One in 44 American citizens of voting age is barred from voting. In Iowa, the Sentence Project reports that number is one in 22, due to one of the most restrictive former felon disenfranchisement laws (or “civil death” as it was originally called) in the country. Iowa is a poster child for what it means to fail to protect our right to vote in the U.S. Constitution: fundamental democratic rights can be tossed around like a political football.
In 2005, former Governor Tom Vilsack signed an executive order to reinstate voting rights to those with prior felony convictions automatically upon completion of their sentences, including any accompanying term of probation, parole or supervised release. Yet, Iowa’s new governor Terry Branstad reminds us of the harsh reality that political players make key decisions about suffrage on a state-by-state basis; On Jan. 13 , Gov. Branstad revoked the 2005 order, thereby backtracking Iowa to its old system of voting rights restoration – one that is time-consuming, confusing, and prone to arbitrary decisions by the governor’s office based on a review of each application on a case by case basis.
Iowa’s new Secretary of State Matt Schultz, a backer of the recent changes, argues it’s important to make sure people have paid all their court fees before reinstating their right to vote, hence the return to an individual review. Yet, the right to vote should never be contingent upon the amount of money in someone’s bank account. Mixing fees repayment with the right to combines two utterly unrelated aspects of a person’s life and makes their fundamental citizenship rights bound into their financial wellbeing. Rights should not be allowed to become so entangled with personal finances and unrelated matters.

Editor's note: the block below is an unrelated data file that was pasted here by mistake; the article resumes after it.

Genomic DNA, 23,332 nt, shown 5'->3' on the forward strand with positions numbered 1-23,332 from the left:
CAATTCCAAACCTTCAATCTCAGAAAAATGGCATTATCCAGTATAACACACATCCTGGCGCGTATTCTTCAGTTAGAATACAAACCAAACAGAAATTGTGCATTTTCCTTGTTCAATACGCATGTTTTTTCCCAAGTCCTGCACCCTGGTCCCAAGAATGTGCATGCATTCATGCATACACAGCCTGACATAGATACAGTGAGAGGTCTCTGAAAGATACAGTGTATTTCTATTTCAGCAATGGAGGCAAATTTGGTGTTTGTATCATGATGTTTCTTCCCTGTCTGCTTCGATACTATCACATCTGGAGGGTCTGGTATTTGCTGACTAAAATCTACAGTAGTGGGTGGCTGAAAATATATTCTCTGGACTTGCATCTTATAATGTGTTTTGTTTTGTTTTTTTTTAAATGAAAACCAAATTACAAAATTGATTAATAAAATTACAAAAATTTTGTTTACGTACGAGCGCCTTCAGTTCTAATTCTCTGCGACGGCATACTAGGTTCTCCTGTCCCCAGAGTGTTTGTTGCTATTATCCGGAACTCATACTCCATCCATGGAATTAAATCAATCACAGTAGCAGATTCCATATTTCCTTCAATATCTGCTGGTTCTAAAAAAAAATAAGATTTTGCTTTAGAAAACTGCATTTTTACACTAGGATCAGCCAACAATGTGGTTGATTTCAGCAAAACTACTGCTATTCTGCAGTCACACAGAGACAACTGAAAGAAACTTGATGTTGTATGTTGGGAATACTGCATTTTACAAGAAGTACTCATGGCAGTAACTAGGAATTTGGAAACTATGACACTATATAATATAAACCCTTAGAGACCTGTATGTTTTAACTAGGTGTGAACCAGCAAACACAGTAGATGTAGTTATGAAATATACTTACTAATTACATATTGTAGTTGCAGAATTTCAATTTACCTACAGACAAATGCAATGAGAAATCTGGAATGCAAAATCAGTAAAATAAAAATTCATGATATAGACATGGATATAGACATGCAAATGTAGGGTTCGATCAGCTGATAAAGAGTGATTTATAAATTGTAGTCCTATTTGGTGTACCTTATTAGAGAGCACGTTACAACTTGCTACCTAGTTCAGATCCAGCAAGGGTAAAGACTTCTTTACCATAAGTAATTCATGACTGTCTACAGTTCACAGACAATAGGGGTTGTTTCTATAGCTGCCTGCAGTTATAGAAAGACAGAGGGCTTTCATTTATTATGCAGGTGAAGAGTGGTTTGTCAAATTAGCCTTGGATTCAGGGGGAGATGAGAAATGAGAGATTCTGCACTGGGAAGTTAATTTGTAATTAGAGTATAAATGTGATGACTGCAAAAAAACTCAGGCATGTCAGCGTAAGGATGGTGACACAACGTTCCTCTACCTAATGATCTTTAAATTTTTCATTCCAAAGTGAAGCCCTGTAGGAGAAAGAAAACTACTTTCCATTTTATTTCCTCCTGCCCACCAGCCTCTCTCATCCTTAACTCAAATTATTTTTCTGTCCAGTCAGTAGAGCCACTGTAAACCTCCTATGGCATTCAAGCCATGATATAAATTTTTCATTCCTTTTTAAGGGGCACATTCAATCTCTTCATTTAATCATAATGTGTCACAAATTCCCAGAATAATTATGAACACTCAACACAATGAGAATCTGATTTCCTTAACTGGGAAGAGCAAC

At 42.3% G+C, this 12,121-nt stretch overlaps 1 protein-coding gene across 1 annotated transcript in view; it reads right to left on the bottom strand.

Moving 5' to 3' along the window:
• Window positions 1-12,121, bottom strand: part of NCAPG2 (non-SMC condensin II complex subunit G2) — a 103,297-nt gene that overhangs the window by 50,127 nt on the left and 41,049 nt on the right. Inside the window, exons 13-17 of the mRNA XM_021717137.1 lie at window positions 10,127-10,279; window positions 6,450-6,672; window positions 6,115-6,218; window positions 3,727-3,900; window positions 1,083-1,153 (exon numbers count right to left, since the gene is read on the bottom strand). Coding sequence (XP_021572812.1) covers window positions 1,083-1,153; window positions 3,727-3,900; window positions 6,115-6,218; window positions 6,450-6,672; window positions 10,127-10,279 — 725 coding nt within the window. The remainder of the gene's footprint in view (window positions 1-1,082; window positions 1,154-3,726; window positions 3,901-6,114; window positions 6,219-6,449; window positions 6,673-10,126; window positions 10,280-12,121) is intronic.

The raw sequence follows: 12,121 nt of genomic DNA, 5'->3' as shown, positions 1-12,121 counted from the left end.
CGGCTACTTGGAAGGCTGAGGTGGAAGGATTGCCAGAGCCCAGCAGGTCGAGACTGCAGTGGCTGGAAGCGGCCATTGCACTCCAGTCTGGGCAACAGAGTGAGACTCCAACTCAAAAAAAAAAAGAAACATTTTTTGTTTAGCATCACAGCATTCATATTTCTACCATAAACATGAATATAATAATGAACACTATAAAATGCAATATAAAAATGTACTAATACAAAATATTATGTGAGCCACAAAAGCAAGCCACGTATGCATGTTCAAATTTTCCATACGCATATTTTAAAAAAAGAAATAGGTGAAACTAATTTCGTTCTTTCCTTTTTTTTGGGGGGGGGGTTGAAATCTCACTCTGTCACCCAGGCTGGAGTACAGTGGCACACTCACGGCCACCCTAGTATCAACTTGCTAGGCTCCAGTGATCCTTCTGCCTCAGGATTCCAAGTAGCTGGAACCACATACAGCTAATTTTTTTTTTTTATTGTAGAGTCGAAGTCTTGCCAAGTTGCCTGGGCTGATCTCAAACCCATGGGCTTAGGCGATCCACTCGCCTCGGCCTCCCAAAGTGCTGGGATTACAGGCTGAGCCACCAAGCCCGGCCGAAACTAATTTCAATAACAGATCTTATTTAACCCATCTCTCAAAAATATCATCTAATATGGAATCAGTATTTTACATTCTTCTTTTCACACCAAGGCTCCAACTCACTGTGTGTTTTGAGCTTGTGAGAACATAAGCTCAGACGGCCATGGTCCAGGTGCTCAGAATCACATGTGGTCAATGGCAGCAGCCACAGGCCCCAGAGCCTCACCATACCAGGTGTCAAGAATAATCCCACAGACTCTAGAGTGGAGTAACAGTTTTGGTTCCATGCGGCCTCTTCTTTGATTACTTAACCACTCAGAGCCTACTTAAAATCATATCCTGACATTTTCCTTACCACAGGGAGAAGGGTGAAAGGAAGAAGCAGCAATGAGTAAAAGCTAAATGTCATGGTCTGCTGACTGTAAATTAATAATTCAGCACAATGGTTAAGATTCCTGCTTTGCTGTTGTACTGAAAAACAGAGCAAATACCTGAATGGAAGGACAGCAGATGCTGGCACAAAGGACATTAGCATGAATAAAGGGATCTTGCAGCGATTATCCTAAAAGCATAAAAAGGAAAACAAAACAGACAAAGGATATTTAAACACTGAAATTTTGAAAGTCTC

Certainly Iowa’s laws have a disturbing impact. Already, almost 25% of the state’s African American voting-age population,(significantly higher than the national average of 7.5%) are disenfranchised. If Iowa’s laws followed the laws of its surrounding states, the rate would drop to almost exactly the same as the national average.
All this serves as a further illustration of how deeply bound voting rights have become with political games. Marty Connors, Chairman of the Alabama Republican Party, was candid when asked about the topic in 2004: "As frank as I can be, we're opposed to [restoring voting rights] because felons don't tend to vote Republican." And while Iowa Democrats (in this case) are the ones protecting voting rights, one wonders if they would have been nearly as likely to act if citizens with felony convictions tended to vote Republican.
The simple truth that Iowa is even having this debate shows how fragile the right to vote is across the Unites States. When voting rights remain tied to executive orders and the fate of mid-term elections, such fragility will continue. Yet, voting rights should never be used as a political sledgehammer with which to bludgeon the opposing political party.
We instead should come together to agree that voting is an essential part of any citizen’s participation in their representative democracy. The neutering of that participation because of past convictions or outstanding monetary debt is against the very basis on which a government free from a ruling class of the aristocracy has been built.
Without a federal right to vote enumerated in the US Constitution , this debilitating argument will continue – voting rights expanded and taken away, with parties looking first to their self-interest and only secondarily to our democratic values. Then, and only then, will the right to vote truly be a right.
Until that time, state legislatures can act to protect voting rights. A model bill is available here.